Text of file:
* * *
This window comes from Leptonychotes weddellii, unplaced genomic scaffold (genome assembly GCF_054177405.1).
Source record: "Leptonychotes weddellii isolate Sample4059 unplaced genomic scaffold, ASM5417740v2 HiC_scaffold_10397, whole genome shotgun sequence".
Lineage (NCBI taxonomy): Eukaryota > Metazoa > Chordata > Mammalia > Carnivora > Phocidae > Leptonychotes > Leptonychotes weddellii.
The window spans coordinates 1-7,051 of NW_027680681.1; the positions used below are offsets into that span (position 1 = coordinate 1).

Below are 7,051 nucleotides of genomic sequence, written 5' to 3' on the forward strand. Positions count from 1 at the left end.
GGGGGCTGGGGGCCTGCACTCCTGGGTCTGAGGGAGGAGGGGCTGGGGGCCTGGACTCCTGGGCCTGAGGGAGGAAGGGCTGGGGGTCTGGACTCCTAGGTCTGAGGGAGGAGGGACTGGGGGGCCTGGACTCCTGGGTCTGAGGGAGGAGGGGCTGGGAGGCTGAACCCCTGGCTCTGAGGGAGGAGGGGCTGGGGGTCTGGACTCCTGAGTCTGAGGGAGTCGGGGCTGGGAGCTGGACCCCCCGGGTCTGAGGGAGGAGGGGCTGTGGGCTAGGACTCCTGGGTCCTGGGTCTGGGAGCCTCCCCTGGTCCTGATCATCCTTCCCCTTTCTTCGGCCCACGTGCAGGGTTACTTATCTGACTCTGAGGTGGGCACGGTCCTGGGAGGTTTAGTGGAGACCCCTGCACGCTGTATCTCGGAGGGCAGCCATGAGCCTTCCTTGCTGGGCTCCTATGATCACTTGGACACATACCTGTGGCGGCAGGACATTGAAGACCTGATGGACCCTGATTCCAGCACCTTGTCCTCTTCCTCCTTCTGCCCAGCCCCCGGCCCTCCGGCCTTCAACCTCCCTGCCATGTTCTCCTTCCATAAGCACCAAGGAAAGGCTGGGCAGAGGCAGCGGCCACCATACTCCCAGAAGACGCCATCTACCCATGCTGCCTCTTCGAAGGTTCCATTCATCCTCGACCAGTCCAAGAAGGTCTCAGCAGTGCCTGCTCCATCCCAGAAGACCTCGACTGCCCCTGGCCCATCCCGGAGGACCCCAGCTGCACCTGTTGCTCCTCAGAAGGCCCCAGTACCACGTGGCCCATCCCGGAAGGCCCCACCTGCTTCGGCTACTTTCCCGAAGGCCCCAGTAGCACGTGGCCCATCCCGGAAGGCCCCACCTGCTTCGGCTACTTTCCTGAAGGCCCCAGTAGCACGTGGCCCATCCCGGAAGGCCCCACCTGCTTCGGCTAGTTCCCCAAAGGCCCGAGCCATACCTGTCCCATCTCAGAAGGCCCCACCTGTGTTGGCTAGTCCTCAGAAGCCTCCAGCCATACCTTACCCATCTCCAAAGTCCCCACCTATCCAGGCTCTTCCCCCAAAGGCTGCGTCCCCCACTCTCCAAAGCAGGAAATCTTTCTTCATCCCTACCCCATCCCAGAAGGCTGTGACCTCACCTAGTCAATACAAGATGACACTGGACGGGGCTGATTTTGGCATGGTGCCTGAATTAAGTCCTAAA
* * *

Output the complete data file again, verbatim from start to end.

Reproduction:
This window comes from Leptonychotes weddellii, unplaced genomic scaffold (genome assembly GCF_054177405.1).
Source record: "Leptonychotes weddellii isolate Sample4059 unplaced genomic scaffold, ASM5417740v2 HiC_scaffold_10397, whole genome shotgun sequence".
Lineage (NCBI taxonomy): Eukaryota > Metazoa > Chordata > Mammalia > Carnivora > Phocidae > Leptonychotes > Leptonychotes weddellii.
The window spans coordinates 1-7,051 of NW_027680681.1; the positions used below are offsets into that span (position 1 = coordinate 1).

Below are 7,051 nucleotides of genomic sequence, written 5' to 3' on the forward strand. Positions count from 1 at the left end.
GGGGGCTGGGGGCCTGCACTCCTGGGTCTGAGGGAGGAGGGGCTGGGGGCCTGGACTCCTGGGCCTGAGGGAGGAAGGGCTGGGGGTCTGGACTCCTAGGTCTGAGGGAGGAGGGACTGGGGGGCCTGGACTCCTGGGTCTGAGGGAGGAGGGGCTGGGAGGCTGAACCCCTGGCTCTGAGGGAGGAGGGGCTGGGGGTCTGGACTCCTGAGTCTGAGGGAGTCGGGGCTGGGAGCTGGACCCCCCGGGTCTGAGGGAGGAGGGGCTGTGGGCTAGGACTCCTGGGTCCTGGGTCTGGGAGCCTCCCCTGGTCCTGATCATCCTTCCCCTTTCTTCGGCCCACGTGCAGGGTTACTTATCTGACTCTGAGGTGGGCACGGTCCTGGGAGGTTTAGTGGAGACCCCTGCACGCTGTATCTCGGAGGGCAGCCATGAGCCTTCCTTGCTGGGCTCCTATGATCACTTGGACACATACCTGTGGCGGCAGGACATTGAAGACCTGATGGACCCTGATTCCAGCACCTTGTCCTCTTCCTCCTTCTGCCCAGCCCCCGGCCCTCCGGCCTTCAACCTCCCTGCCATGTTCTCCTTCCATAAGCACCAAGGAAAGGCTGGGCAGAGGCAGCGGCCACCATACTCCCAGAAGACGCCATCTACCCATGCTGCCTCTTCGAAGGTTCCATTCATCCTCGACCAGTCCAAGAAGGTCTCAGCAGTGCCTGCTCCATCCCAGAAGACCTCGACTGCCCCTGGCCCATCCCGGAGGACCCCAGCTGCACCTGTTGCTCCTCAGAAGGCCCCAGTACCACGTGGCCCATCCCGGAAGGCCCCACCTGCTTCGGCTACTTTCCCGAAGGCCCCAGTAGCACGTGGCCCATCCCGGAAGGCCCCACCTGCTTCGGCTACTTTCCTGAAGGCCCCAGTAGCACGTGGCCCATCCCGGAAGGCCCCACCTGCTTCGGCTAGTTCCCCAAAGGCCCGAGCCATACCTGTCCCATCTCAGAAGGCCCCACCTGTGTTGGCTAGTCCTCAGAAGCCTCCAGCCATACCTTACCCATCTCCAAAGTCCCCACCTATCCAGGCTCTTCCCCCAAAGGCTGCGTCCCCCACTCTCCAAAGCAGGAAATCTTTCTTCATCCCTACCCCATCCCAGAAGGCTGTGACCTCACCTAGTCAATACAAGATGACACTGGACGGGGCTGATTTTGGCATGGTGCCTGAATTAAGTCCTAAA